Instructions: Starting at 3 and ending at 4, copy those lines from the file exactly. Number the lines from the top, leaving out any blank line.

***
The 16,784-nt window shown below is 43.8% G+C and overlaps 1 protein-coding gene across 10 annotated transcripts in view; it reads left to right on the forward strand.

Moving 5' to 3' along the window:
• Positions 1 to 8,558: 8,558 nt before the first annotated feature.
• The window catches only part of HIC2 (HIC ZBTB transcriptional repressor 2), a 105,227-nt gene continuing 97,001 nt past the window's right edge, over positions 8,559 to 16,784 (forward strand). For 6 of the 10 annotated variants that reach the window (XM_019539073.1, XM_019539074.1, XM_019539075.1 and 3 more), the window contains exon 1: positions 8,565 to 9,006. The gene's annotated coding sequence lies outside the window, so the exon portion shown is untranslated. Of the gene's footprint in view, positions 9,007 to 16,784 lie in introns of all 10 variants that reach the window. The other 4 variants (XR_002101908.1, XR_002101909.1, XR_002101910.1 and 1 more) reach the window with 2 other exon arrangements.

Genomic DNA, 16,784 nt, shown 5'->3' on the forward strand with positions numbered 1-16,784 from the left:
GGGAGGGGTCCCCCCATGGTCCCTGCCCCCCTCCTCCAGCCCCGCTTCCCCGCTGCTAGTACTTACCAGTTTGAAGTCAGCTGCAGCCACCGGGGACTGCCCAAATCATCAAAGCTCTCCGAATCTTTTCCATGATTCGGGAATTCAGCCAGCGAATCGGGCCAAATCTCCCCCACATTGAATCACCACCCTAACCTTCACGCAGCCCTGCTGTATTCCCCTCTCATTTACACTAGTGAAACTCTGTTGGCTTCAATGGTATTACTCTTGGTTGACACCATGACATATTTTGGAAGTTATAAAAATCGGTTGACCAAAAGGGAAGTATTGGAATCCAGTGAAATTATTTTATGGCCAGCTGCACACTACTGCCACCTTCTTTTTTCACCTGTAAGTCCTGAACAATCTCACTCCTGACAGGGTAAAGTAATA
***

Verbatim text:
• Positions 1 to 8,558: 8,558 nt before the first annotated feature.
• The window catches only part of HIC2 (HIC ZBTB transcriptional repressor 2), a 105,227-nt gene continuing 97,001 nt past the window's right edge, over positions 8,559 to 16,784 (forward strand). For 6 of the 10 annotated variants that reach the window (XM_019539073.1, XM_019539074.1, XM_019539075.1 and 3 more), the window contains exon 1: positions 8,565 to 9,006. The gene's annotated coding sequence lies outside the window, so the exon portion shown is untranslated. Of the gene's footprint in view, positions 9,007 to 16,784 lie in introns of all 10 variants that reach the window. The other 4 variants (XR_002101908.1, XR_002101909.1, XR_002101910.1 and 1 more) reach the window with 2 other exon arrangements.